You hear a lot about "mommy brain" when you have infants. Forgetfulness, clumsiness, falling behind on just about everything... mommy brain is a common occurrence among moms with new babies. It makes perfect sense. Infants are tiring, sleep is elusive, and some days eating a bowl of cereal feels like a victory.
Here's the thing: It's been quite some time since I've had a baby in this house (my baby just turned five), but I'm fairly certain that I'm still stuck in the vortex of mommy brain.
I try to stay on top of everything. I use my iCal constantly and I use my beautiful Pottery Barn Wall calendar and organizational system to back up the iCal. I'm a visual person, this much I know.
I try to respond to emails as they come in and return phone calls in timely manner. Sometimes I even set alerts if I need some quiet time to craft those emails and would prefer to do them at night.
I eat healthy foods, run most days, and open the mail the moment it arrives.
But I miss things along the way.
Something happens and I get distracted and forget to respond to that email, making the alert useless because it already happened. Or I go to the grocery store with a specific list and somehow manage to forget the milk. And how can it be possible that the gas tank is always empty at the worst possible time?
It's because I'm tired. And while I do a lot to take care of myself along the way, I don't always follow a good bedtime routine.
I have bedtime down to a science with my kids. They are never up past 7:30 p.m. because they will wake up at 6:30 a.m., no matter how late they stay up. They have a very relaxing routine and they know exactly what they need to do. They take baths. They choose outfits for the next day. They play quietly. We read. They fall asleep.
But me? Not so much. I clean, I work, I procrastinate, and I worry. When the busyness of the day fades away, the worry tends to creep in. With my husband on the road, it can be hard to turn off my worry brain. But it's essential. Because staying up late watching TV or getting lost in a book to ease my worried mind isn't working.
Worry brain, as it turns out, appears to have a direct link to mommy brain. And mommy brain is really cramping my style.
So I set out to retrain my mommy brain. If my kids developed bad habits, I would help them break those habits and return to a state of good health. Why should I be any different? If I want to raise happy kids in a happy house, I need to get enough sleep and kick this mommy brain to the curb.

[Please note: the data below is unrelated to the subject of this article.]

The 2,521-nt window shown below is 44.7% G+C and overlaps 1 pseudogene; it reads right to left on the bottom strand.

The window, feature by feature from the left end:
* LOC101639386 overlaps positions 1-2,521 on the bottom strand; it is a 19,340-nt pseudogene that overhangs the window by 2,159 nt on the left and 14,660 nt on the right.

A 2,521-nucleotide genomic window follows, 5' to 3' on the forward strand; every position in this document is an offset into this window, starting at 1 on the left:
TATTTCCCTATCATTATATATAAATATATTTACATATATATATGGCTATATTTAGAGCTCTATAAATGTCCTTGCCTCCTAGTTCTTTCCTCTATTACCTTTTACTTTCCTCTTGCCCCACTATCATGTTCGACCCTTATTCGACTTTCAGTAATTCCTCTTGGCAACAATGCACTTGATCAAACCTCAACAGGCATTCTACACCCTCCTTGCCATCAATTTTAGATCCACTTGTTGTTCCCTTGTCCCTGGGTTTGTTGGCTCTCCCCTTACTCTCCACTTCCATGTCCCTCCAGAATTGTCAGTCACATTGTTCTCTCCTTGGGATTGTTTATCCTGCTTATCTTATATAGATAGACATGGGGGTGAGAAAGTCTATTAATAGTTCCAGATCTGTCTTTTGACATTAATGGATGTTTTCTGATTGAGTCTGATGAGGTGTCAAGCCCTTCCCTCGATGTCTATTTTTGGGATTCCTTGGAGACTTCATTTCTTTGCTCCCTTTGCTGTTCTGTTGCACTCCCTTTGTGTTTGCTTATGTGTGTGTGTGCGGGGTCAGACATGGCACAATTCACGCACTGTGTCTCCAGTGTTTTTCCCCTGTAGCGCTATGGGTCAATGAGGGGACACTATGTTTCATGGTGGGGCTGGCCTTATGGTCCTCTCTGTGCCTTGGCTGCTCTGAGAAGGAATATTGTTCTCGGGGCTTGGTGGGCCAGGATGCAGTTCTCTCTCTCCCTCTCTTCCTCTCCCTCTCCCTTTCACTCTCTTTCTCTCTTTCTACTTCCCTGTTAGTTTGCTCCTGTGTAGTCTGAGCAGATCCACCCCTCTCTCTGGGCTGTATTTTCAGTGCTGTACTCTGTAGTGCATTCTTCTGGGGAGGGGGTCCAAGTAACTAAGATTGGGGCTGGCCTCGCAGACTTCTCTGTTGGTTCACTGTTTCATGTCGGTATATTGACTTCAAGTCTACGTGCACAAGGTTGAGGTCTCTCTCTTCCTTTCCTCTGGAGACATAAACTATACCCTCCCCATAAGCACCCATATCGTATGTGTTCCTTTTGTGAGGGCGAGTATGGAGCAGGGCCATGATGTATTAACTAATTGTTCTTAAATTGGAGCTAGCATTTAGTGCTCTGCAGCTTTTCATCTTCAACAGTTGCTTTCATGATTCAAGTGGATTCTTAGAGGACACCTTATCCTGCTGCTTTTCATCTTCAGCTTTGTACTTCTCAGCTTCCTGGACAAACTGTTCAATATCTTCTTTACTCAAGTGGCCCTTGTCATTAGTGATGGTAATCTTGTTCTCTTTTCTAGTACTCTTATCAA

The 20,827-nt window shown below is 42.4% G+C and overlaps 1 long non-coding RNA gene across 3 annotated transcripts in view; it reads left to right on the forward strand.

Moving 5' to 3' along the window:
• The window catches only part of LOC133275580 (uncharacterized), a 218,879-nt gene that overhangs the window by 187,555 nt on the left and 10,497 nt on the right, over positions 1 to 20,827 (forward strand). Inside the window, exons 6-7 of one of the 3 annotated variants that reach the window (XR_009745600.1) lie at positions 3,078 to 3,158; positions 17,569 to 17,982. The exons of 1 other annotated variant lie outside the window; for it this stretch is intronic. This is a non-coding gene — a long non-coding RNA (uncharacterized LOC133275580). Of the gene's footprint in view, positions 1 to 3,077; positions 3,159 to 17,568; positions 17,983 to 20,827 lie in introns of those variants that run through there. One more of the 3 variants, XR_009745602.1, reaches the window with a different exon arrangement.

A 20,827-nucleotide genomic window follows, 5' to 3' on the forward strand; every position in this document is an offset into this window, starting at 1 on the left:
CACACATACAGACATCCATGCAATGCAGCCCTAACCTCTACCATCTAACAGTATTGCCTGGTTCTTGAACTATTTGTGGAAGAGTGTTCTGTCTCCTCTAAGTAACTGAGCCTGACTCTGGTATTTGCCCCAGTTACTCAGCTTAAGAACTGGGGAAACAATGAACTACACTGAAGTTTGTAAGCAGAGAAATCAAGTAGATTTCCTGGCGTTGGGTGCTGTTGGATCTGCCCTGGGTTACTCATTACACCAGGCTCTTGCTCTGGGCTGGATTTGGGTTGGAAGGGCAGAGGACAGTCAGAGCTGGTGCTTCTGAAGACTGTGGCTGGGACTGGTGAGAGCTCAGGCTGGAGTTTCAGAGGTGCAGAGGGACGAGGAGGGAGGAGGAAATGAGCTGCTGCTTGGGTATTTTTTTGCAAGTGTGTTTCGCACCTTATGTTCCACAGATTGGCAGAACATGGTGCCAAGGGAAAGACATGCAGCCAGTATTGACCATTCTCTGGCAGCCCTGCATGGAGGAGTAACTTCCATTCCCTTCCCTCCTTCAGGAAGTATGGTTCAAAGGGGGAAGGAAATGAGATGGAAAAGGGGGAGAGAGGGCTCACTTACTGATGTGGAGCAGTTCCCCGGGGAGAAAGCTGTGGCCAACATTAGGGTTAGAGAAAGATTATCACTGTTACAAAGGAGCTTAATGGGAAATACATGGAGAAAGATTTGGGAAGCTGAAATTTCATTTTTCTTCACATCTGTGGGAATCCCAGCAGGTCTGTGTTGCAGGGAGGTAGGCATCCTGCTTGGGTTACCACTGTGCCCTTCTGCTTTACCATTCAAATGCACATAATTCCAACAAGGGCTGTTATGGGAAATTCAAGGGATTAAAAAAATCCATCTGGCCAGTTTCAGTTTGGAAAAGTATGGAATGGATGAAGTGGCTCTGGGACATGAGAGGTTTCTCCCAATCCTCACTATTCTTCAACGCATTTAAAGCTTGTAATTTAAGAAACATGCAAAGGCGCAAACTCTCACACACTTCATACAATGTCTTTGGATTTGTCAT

It's a five-step approach:
Write the to-do list early:
If I'm being completely honest, I've really cut back on list-making. I used to love lists. There's nothing like that rush of satisfaction when a list is completely crossed out. But moms can't do everything every single day, and I don't like long lists hanging over my head.
So I'm down to one list of high priority items per week. And I've trained myself to turn it off at night. I run over my list a couple of hours before bed, but then walk away. Obsessing over what needs to be done won't actually get anything done and a good night of rest might actually give me the energy to tackle that list in the morning.
Create a calming routine:
I'm not sure why it's taken me so long to create my own calming routine for bedtime when my children have each had one since birth, but it is what it is. Running around doing things and folding laundry until I finally flop into bed really isn't a good system, though, so I'm working on that.
These days I'm watching the clock a bit more. I'm paying attention when I feel fatigued and adjusting my bedtime accordingly. I'm putting a stop to writing past 9:00 p.m. and getting into bed with a book by 9:30 p.m. I love to read and have a difficult time putting down a good book, but I'm learning to set limits. That's the wonderful thing about books, after all, is that they are always there when you need them.
Break down tasks:
Part of gaining control over my mommy brain involves putting a stop to the perfectionism that has plagued me since childhood. I have to be honest, this has been a hard one for me. My instinct is to clean the house from top to bottom each night, get some work done, and cram in a healthy dinner somewhere in between.
But there are only so many hours in the night. So I break it down. I clean the area that needs the most attention only after I've enjoyed the healthy meal. If I'm up for it, I set a timer and get some work done. If not, I start my bedtime routine.
Shut down screens:
With my husband on the road, I have a hard time completely shutting down my phone at night. That's why the "Do Not Disturb" setting is my favorite update to the iPhone. It used to be that I switched over only when I was ready to turn off the lights. These days I make the switch much earlier in the evening. My husband can find me if he needs me. Everything else can wait.
And taking a break from constant phone checking seems to be decreasing my headaches and saving my sanity. That's a win/win.
I always recommend that clients struggling with anxiety keep nighttime journals. Getting those last nagging feelings out before bed can really help you ease into a calming night of sleep. And yet, I stopped journaling years ago. Who has the time?
Now that I'm breaking things down and saving myself a little time, I do have the time. So I'm back at it. Because this busy mommy needs a brain that functions well each day, and sleep plays an important role in that. Besides, it feels good to let go of worry and fall asleep with a positive thought in mind.
Bonus tip: Did you know that watching an old favorite sitcom can actually help you feel happier? It's true. So skip the stressful TV shows and watch something that makes you laugh, just don't stay up too late doing it.
That said, can the nice people at Nick at Nite please put Friends on just a little bit earlier in Los Angeles? My worry brain thanks you in advance.